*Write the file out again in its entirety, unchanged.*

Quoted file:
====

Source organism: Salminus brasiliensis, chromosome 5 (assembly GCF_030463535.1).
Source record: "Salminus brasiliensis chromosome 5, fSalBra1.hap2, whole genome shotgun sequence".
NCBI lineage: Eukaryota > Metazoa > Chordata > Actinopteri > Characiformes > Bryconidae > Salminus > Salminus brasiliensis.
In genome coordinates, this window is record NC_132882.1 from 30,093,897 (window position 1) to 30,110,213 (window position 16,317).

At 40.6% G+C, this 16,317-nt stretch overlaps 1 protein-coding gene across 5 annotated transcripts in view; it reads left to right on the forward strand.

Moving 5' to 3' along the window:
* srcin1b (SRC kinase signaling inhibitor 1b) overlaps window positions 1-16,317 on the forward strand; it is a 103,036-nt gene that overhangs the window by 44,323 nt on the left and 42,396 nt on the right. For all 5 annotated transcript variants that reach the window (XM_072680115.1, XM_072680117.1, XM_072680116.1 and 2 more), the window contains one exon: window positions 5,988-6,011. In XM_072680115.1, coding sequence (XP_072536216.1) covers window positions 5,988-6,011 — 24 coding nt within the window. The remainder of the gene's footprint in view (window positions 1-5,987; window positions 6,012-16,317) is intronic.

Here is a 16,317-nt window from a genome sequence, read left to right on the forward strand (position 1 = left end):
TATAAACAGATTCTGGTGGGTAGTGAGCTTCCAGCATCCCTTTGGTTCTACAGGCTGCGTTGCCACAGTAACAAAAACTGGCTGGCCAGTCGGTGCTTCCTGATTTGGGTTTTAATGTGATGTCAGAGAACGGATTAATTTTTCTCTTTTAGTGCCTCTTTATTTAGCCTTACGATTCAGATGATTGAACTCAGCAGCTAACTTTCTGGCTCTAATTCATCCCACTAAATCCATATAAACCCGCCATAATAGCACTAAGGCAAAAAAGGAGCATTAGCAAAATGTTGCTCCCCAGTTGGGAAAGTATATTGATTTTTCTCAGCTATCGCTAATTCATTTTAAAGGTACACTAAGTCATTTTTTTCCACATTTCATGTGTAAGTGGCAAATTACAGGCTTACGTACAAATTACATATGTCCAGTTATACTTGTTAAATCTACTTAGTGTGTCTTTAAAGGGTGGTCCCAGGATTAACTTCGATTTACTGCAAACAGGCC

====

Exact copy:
Source organism: Salminus brasiliensis, chromosome 5 (assembly GCF_030463535.1).
Source record: "Salminus brasiliensis chromosome 5, fSalBra1.hap2, whole genome shotgun sequence".
NCBI lineage: Eukaryota > Metazoa > Chordata > Actinopteri > Characiformes > Bryconidae > Salminus > Salminus brasiliensis.
In genome coordinates, this window is record NC_132882.1 from 30,093,897 (window position 1) to 30,110,213 (window position 16,317).

At 40.6% G+C, this 16,317-nt stretch overlaps 1 protein-coding gene across 5 annotated transcripts in view; it reads left to right on the forward strand.

Moving 5' to 3' along the window:
* srcin1b (SRC kinase signaling inhibitor 1b) overlaps window positions 1-16,317 on the forward strand; it is a 103,036-nt gene that overhangs the window by 44,323 nt on the left and 42,396 nt on the right. For all 5 annotated transcript variants that reach the window (XM_072680115.1, XM_072680117.1, XM_072680116.1 and 2 more), the window contains one exon: window positions 5,988-6,011. In XM_072680115.1, coding sequence (XP_072536216.1) covers window positions 5,988-6,011 — 24 coding nt within the window. The remainder of the gene's footprint in view (window positions 1-5,987; window positions 6,012-16,317) is intronic.

Here is a 16,317-nt window from a genome sequence, read left to right on the forward strand (position 1 = left end):
TATAAACAGATTCTGGTGGGTAGTGAGCTTCCAGCATCCCTTTGGTTCTACAGGCTGCGTTGCCACAGTAACAAAAACTGGCTGGCCAGTCGGTGCTTCCTGATTTGGGTTTTAATGTGATGTCAGAGAACGGATTAATTTTTCTCTTTTAGTGCCTCTTTATTTAGCCTTACGATTCAGATGATTGAACTCAGCAGCTAACTTTCTGGCTCTAATTCATCCCACTAAATCCATATAAACCCGCCATAATAGCACTAAGGCAAAAAAGGAGCATTAGCAAAATGTTGCTCCCCAGTTGGGAAAGTATATTGATTTTTCTCAGCTATCGCTAATTCATTTTAAAGGTACACTAAGTCATTTTTTTCCACATTTCATGTGTAAGTGGCAAATTACAGGCTTACGTACAAATTACATATGTCCAGTTATACTTGTTAAATCTACTTAGTGTGTCTTTAAAGGGTGGTCCCAGGATTAACTTCGATTTACTGCAAACAGGCC